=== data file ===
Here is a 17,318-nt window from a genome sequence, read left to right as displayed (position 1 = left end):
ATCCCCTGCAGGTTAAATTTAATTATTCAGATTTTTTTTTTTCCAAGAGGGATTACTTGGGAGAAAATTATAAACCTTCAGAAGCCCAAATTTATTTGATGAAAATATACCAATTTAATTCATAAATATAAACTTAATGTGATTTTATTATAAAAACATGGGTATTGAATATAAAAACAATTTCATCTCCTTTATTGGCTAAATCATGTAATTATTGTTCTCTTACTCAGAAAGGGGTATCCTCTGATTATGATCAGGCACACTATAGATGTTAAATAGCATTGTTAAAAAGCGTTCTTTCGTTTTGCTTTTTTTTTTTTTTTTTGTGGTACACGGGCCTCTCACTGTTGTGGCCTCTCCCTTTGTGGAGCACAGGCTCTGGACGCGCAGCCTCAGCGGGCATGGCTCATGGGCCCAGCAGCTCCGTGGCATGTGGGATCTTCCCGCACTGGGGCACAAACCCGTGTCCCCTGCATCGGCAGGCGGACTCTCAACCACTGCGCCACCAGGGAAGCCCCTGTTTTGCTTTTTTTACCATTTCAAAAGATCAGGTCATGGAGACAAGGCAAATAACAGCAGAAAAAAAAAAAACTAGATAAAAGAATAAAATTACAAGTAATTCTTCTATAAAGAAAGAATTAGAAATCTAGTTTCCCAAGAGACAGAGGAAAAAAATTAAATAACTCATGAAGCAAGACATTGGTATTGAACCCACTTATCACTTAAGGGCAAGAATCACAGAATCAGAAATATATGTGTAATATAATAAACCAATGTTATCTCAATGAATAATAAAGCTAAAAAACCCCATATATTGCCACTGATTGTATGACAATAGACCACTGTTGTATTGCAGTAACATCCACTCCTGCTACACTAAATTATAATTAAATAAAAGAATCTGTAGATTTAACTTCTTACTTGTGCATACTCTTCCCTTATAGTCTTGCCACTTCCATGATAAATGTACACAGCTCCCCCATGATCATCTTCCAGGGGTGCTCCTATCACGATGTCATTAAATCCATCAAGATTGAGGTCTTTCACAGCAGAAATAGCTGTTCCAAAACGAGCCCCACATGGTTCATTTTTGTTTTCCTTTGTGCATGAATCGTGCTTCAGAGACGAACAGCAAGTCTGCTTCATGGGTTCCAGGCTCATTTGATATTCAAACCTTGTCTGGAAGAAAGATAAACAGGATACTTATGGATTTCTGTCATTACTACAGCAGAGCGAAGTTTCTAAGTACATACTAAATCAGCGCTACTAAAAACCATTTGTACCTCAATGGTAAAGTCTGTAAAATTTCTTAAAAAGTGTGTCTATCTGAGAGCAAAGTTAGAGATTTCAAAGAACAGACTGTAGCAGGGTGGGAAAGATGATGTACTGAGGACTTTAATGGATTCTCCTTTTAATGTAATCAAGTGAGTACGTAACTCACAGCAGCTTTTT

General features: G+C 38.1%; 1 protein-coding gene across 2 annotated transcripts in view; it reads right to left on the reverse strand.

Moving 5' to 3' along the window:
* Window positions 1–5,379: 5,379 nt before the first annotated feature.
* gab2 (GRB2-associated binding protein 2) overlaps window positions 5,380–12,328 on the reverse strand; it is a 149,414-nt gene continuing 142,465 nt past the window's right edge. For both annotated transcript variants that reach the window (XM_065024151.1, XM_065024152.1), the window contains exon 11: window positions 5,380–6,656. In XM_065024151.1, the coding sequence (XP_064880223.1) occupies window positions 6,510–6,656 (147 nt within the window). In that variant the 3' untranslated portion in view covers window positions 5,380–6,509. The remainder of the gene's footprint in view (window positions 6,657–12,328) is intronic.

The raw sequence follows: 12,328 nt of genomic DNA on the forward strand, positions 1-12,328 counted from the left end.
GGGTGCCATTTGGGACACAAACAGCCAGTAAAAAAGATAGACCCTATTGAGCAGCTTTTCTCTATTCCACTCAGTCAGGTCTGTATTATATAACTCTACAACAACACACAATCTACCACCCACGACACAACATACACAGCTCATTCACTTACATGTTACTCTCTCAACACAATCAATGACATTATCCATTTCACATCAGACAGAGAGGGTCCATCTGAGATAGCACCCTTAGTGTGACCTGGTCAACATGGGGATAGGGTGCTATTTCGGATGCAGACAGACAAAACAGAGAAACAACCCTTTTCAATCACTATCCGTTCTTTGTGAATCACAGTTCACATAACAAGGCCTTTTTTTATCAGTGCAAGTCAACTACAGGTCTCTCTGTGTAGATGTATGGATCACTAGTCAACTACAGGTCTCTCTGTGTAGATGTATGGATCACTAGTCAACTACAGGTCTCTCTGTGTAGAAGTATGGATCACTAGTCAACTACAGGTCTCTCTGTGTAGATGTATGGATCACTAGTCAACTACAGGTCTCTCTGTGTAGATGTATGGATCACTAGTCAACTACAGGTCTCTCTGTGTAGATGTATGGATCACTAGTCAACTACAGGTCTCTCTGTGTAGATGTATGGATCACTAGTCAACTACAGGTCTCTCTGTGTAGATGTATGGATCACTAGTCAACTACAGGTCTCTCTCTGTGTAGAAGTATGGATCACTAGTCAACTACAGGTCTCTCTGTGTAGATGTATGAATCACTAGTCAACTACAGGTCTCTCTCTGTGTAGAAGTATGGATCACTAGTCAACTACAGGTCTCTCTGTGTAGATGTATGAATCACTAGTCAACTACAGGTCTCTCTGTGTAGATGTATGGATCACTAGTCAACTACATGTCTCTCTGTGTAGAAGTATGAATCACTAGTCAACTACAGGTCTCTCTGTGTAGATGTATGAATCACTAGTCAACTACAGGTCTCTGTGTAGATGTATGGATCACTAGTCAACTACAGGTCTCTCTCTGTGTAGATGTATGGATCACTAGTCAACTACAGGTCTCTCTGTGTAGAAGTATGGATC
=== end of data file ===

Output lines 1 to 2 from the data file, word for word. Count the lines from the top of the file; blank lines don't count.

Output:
Here is a 17,318-nt window from a genome sequence, read left to right as displayed (position 1 = left end):
ATCCCCTGCAGGTTAAATTTAATTATTCAGATTTTTTTTTTTCCAAGAGGGATTACTTGGGAGAAAATTATAAACCTTCAGAAGCCCAAATTTATTTGATGAAAATATACCAATTTAATTCATAAATATAAACTTAATGTGATTTTATTATAAAAACATGGGTATTGAATATAAAAACAATTTCATCTCCTTTATTGGCTAAATCATGTAATTATTGTTCTCTTACTCAGAAAGGGGTATCCTCTGATTATGATCAGGCACACTATAGATGTTAAATAGCATTGTTAAAAAGCGTTCTTTCGTTTTGCTTTTTTTTTTTTTTTTTGTGGTACACGGGCCTCTCACTGTTGTGGCCTCTCCCTTTGTGGAGCACAGGCTCTGGACGCGCAGCCTCAGCGGGCATGGCTCATGGGCCCAGCAGCTCCGTGGCATGTGGGATCTTCCCGCACTGGGGCACAAACCCGTGTCCCCTGCATCGGCAGGCGGACTCTCAACCACTGCGCCACCAGGGAAGCCCCTGTTTTGCTTTTTTTACCATTTCAAAAGATCAGGTCATGGAGACAAGGCAAATAACAGCAGAAAAAAAAAAAACTAGATAAAAGAATAAAATTACAAGTAATTCTTCTATAAAGAAAGAATTAGAAATCTAGTTTCCCAAGAGACAGAGGAAAAAAATTAAATAACTCATGAAGCAAGACATTGGTATTGAACCCACTTATCACTTAAGGGCAAGAATCACAGAATCAGAAATATATGTGTAATATAATAAACCAATGTTATCTCAATGAATAATAAAGCTAAAAAACCCCATATATTGCCACTGATTGTATGACAATAGACCACTGTTGTATTGCAGTAACATCCACTCCTGCTACACTAAATTATAATTAAATAAAAGAATCTGTAGATTTAACTTCTTACTTGTGCATACTCTTCCCTTATAGTCTTGCCACTTCCATGATAAATGTACACAGCTCCCCCATGATCATCTTCCAGGGGTGCTCCTATCACGATGTCATTAAATCCATCAAGATTGAGGTCTTTCACAGCAGAAATAGCTGTTCCAAAACGAGCCCCACATGGTTCATTTTTGTTTTCCTTTGTGCATGAATCGTGCTTCAGAGACGAACAGCAAGTCTGCTTCATGGGTTCCAGGCTCATTTGATATTCAAACCTTGTCTGGAAGAAAGATAAACAGGATACTTATGGATTTCTGTCATTACTACAGCAGAGCGAAGTTTCTAAGTACATACTAAATCAGCGCTACTAAAAACCATTTGTACCTCAATGGTAAAGTCTGTAAAATTTCTTAAAAAGTGTGTCTATCTGAGAGCAAAGTTAGAGATTTCAAAGAACAGACTGTAGCAGGGTGGGAAAGATGATGTACTGAGGACTTTAATGGATTCTCCTTTTAATGTAATCAAGTGAGTACGTAACTCACAGCAGCTTTTT